• There is a lot to love and lot to notice in Haraamkhor. The film is like a diamond; the more you notice, the more you find imperfections which make it all the more beautiful, all the more perfect. Just one advice: Don’t take your jaanu to watch it with you, it is not a date movie.

  • You have other options in the theatres this weekend; treat yourself to those instead of this. Pity Deepika Padukone couldn’t make her Hollywood debut with a more less-forgettable film.

  • The greatest villain of American cinema of all time has all but three minutes in Rogue One but he, obviously, steals all of them. If you are a Star Wars fan, you might get an orgasm seeing Vader do his thing in the last three minutes of Rogue One. If you are not, be prepared to join the Dark side.

  • While the world stays busy over what’s better – DC or Marvel – and people cannot get more of the umpteenth Harry Potter or Jack Sparrow movie, Arrival, like Inception or Gravity, is the rare film that stands tall at the end of the year because of its sheer genius.

  • Full of Spielbergian wonder and spectacle, Fantastic Beasts and Where to Find Them is a well-written, well-directed and well-acted family film. It is rare that a spin-off of a highly popular franchise genuinely works as a film and not just exists as a cash cow (The Hobbit, Puss in Boots).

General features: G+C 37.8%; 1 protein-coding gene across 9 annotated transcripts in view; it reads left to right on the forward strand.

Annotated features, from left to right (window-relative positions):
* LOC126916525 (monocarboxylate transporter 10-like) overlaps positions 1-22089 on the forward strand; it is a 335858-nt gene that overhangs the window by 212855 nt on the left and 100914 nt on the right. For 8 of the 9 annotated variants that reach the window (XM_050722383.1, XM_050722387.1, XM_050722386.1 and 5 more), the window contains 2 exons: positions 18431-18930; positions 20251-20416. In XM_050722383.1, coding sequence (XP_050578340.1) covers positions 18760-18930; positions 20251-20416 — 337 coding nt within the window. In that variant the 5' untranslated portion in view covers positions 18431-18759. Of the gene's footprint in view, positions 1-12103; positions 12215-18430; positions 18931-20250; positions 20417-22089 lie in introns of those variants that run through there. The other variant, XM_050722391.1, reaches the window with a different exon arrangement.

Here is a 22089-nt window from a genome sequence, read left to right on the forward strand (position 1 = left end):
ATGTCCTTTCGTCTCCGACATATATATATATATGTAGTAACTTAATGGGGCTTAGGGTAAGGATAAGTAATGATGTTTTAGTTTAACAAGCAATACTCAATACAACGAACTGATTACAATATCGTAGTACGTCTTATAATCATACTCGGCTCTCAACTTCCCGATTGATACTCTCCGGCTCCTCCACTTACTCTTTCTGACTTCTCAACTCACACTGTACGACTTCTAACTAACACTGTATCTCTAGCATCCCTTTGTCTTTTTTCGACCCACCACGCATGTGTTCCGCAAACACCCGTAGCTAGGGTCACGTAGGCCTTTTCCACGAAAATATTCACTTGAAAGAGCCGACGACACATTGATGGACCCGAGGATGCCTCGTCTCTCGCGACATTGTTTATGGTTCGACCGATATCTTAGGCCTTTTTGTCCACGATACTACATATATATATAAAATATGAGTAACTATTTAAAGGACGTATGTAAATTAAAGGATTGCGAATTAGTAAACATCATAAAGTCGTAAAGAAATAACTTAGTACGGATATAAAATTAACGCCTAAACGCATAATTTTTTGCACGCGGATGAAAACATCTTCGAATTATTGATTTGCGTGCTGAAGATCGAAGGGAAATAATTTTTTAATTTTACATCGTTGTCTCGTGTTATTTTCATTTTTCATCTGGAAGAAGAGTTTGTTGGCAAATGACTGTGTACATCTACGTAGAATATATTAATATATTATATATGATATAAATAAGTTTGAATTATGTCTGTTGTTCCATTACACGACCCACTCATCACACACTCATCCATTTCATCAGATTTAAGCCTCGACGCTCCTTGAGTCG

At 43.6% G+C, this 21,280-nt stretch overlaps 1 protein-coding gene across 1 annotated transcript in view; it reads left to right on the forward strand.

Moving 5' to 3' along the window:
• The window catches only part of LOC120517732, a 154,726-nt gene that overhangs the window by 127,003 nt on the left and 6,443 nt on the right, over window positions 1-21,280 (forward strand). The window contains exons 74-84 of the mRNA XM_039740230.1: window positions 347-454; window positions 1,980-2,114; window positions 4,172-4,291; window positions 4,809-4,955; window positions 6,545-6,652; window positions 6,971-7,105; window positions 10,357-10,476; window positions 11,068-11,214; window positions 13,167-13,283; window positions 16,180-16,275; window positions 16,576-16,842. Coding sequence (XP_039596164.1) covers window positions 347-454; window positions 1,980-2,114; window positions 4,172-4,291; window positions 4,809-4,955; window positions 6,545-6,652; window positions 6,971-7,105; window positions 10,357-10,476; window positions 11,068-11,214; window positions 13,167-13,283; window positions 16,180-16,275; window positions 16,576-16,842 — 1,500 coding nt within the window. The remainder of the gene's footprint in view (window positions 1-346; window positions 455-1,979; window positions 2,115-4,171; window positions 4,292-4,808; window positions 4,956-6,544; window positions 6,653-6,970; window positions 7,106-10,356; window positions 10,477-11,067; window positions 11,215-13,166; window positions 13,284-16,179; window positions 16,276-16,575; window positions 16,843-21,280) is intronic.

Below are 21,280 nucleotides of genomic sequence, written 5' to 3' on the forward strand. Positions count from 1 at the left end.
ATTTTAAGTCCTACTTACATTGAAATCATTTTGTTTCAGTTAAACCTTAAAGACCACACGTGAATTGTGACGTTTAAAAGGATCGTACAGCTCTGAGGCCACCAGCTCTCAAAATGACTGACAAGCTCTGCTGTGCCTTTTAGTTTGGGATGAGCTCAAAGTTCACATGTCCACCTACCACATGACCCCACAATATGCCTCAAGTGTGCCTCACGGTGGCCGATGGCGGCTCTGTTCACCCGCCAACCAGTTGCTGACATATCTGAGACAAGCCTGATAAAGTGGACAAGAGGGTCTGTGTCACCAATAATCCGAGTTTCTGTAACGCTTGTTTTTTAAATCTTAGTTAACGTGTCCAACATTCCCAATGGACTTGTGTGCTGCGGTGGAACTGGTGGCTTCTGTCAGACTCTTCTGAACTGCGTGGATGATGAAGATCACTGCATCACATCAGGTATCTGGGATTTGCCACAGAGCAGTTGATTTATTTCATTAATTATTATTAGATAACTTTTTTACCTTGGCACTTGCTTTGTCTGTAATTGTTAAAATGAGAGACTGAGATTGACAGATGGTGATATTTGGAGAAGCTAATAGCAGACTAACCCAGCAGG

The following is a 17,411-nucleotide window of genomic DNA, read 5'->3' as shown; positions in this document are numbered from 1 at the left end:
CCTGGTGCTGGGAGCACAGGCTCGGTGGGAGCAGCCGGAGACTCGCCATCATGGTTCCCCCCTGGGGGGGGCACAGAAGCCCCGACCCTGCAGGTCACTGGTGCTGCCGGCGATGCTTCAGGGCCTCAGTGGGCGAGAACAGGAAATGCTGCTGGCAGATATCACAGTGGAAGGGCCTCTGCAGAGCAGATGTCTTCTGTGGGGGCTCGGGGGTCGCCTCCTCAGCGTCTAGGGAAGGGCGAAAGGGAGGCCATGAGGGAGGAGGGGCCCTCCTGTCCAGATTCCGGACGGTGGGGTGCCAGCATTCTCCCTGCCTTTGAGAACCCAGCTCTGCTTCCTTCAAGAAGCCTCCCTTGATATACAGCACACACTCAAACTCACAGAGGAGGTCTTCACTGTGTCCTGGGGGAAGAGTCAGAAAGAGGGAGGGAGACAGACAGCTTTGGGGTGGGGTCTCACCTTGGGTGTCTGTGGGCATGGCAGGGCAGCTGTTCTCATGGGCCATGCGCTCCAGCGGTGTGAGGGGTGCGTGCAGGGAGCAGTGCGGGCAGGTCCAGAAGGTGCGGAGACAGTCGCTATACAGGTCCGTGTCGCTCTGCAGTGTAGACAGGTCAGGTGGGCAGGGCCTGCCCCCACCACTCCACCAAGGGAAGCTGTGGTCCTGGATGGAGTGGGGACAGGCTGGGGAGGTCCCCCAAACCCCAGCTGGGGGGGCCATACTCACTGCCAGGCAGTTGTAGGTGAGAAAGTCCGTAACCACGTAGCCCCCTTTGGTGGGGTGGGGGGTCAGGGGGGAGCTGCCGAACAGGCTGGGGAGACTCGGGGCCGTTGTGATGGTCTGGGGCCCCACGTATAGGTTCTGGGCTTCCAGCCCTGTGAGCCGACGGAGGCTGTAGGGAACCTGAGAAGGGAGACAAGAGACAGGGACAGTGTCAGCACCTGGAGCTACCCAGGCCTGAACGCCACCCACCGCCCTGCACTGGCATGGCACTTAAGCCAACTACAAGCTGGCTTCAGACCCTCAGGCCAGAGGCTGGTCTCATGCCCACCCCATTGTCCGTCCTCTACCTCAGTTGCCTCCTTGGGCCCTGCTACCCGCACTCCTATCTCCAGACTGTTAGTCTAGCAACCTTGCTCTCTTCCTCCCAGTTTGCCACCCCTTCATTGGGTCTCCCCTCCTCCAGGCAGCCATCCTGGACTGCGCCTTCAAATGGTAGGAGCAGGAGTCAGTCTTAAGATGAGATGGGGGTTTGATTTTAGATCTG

• The real and only hero of Dr Strange is its visual effects. What happens to large cities and vast tracts of land in the film is what you see when you look into a kaleidoscope. Buildings, roads and bridges fold upon each other while the heroes and villains do parkour between all of that. It is great to look at till a point. But then, you have seen stranger things before.

  • A note of appreciation for Vir Das. The comedian holds his own as a likable sardar and father of two really annoying kids who should be nominated for Ghanta Awards for Annoying Children. In the future, 31st October will serve as his show-reel to directors who might want to cast him in ‘serious roles’. Soha Ali Khan, who plays Vir’s wife, sleepwalks through the entire film just like the other actors.

  • Pink, like Madaari, also written by Ritesh Shah, is a film that has the trappings of a thriller to keep the audience guessing about the outcome every minute, while simultaneously engaging them in a conversation about contemporary society. Pink is about the patriarchal mindset which looks at independent women capable of making the same choices as independent, enfranchised men, as ‘loose’ or ‘characterless’.

  • Too bad, as is always with any film from the bhai stable, the film’s makers did not give two hoots about the film’s script, which is why Freaky Ali ended up being two hours of zzzZZZzzzz…

  • Island City is one of the best Hindi films in recent times. It is a very well-made, confident film that fearlessly eschews Bollywoodisms and just exists in its distinctive rhythm; never for a second, feeling the need to shock and impress the audience.

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